Teen-aged girls and their moms who watch Twilight movies, True Blood, The Vampire Diaries and other blood-sucking shows may want to steer clear of Frio County. The vampire bucks are there.
Not really, but the examination of the upper jaw of a Frio County whitetail surprised Shiner Ranch manager Jason Sekula.
“It had pronounced upper canines,” he said.
After the first set was noticed a few years ago, Sekula started looking more carefully at the upper jaws, which is not typically examined as closely because the lower jaws are used for aging purposes.
“We have found a fair number, but we kill quite a few deer,” he said.
At the 15,000-acre ranch, “we kill or transport 300 deer per year, but we had one or two with canines this year and two last year,” he said.
“And that’s what we noticed.”
Curiosity caused him as a wildlife biologist to look for research on the phenomenon, and he learned the trait was extremely rare, involving far less than 1 percent of the animals.
“I would say that our percentage is a hair higher than elsewhere,” Sekula said. “I reviewed some check-station research and it seems the southern states have a few more than the northern states.”
Chris Huey, a wildlife biologist, consultant and ranch manager at the Chaparosa Ranch in La Pryor might say that Sekula is understating the phenomenon at his ranch.
“I’ve been around at least 10,000 dead deer in my career — and we look,” he said. “I’ve never seen it.”
Huey said he has seen pictures of the upper canines in magazines, but never in the wild.
“It’s definitely a trait, but that’s all I know,” he said.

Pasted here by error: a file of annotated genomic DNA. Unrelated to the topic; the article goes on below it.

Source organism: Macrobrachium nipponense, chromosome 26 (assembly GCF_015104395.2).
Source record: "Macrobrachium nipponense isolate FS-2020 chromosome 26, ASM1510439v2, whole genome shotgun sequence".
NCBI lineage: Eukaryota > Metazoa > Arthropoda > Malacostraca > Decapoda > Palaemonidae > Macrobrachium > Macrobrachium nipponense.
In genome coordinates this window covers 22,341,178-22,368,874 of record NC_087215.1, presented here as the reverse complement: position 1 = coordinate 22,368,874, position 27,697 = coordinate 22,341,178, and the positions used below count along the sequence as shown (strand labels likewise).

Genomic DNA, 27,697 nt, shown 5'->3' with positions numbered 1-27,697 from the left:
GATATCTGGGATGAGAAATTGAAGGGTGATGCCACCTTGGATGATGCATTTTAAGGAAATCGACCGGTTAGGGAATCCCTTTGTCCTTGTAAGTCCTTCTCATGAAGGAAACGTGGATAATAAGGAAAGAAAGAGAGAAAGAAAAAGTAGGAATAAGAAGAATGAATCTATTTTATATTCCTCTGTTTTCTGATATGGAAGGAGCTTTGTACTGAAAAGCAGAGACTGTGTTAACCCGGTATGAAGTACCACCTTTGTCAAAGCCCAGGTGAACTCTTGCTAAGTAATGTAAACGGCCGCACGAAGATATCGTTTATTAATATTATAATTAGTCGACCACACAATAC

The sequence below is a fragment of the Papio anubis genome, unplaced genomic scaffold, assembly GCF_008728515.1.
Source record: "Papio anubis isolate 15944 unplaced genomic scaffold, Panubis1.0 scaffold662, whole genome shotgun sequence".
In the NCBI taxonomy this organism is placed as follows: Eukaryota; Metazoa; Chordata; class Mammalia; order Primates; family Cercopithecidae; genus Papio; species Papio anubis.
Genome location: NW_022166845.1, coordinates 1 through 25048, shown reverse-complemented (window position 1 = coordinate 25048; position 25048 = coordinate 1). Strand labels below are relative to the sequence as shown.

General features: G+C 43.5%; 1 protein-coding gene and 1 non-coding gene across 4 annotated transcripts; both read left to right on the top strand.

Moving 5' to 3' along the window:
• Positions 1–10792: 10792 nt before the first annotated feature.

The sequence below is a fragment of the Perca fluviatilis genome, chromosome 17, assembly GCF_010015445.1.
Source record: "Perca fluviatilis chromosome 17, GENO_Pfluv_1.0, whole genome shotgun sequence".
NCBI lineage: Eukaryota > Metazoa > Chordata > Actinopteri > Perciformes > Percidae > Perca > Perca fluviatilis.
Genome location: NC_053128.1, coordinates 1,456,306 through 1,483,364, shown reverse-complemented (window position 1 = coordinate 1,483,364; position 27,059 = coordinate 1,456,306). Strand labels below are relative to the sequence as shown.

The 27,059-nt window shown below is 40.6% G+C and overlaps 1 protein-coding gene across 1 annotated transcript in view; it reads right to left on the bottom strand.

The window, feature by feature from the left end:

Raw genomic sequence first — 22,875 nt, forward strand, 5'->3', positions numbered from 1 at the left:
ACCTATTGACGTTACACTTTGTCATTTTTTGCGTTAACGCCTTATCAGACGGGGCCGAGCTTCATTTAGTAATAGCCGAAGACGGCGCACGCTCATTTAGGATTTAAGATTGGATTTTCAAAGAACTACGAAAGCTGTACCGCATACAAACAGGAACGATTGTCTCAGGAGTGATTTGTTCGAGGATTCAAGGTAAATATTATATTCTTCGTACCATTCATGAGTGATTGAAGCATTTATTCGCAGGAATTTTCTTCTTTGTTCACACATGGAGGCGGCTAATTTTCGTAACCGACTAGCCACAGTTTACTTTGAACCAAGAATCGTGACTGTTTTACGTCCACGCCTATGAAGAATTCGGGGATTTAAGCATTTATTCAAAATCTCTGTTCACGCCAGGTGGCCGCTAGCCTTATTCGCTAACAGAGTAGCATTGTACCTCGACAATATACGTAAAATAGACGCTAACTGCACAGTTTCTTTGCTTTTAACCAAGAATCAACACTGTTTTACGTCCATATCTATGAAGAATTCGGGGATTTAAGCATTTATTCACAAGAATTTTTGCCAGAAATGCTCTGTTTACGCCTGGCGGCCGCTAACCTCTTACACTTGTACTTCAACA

Sekula checked with some of the large South Texas ranches to see if they were observing the canines.
At the King Ranch and the Machen Ranch, managers reported one whitetail each with upper canines in the past six to eight years.
“At ranches that large and well-managed, that would be from looking at thousands of deer,” Sekula said.
Wildlife biologists at the Caesar Kleberg Wildlife Research Institute have heard of the trait, but like most, have not seen it much or studied it.
“It happens occasionally,” said research scientist Randy DeYoung. “And there have been a few reports of a concentration of the canines in certain areas. There was a report in San Patricio County in the 1960s of something in the neighborhood of 17 percent of the whitetails with canines.”
The Quality Deer Management Association looked at the issue in 2002, and executive director Brian Murphy wrote of one theory:
“Upper canines are a rare but documented phenomenon in whitetails, and that researchers believe it is an evolutionary throwback to the ancestral form of the whitetail which occasionally surfaces today.”
DeYoung said that was the most popular theory for the trait.
Other researchers looked back even further. A 1963 report by Lawrence Ryel from the Michigan Department of Conservation found upper canines were identified in whitetails from Central America to Saskatchewan, ranging from 0.14 percent of deer in New York to 4.2 percent in Florida. Ryel’s report also mentioned the frequency of upper canines appeared to increase from North to South as these teeth are more prevalent in Central American whitetails.
The researchers referred to upper canines in ancestral deer and in some modern deer cousins. Elk, Chinese water deer, muntjacs (males only), musk deer, Peré David’s deer, sambar and tufted deer are said to be modern relatives of whitetails with upper canines.
Since the researchers believe the whitetail evolved from deer that originated in Asia, and some of those early species had canines, they believe the genetic link has weakened but not completely disappeared.
Sekula believes there are more deer with the trait, but they go unnoticed.
“A lot of hunters don’t check the upper jaw,” he said. “And some may have seen it but not realized it was out of the ordinary.”
Hunters may want to start looking, and if they come across a whitetail with upper canines, keep the skull — it’s rare. Except maybe at the Shiner Ranch, where it’s not quite so rare.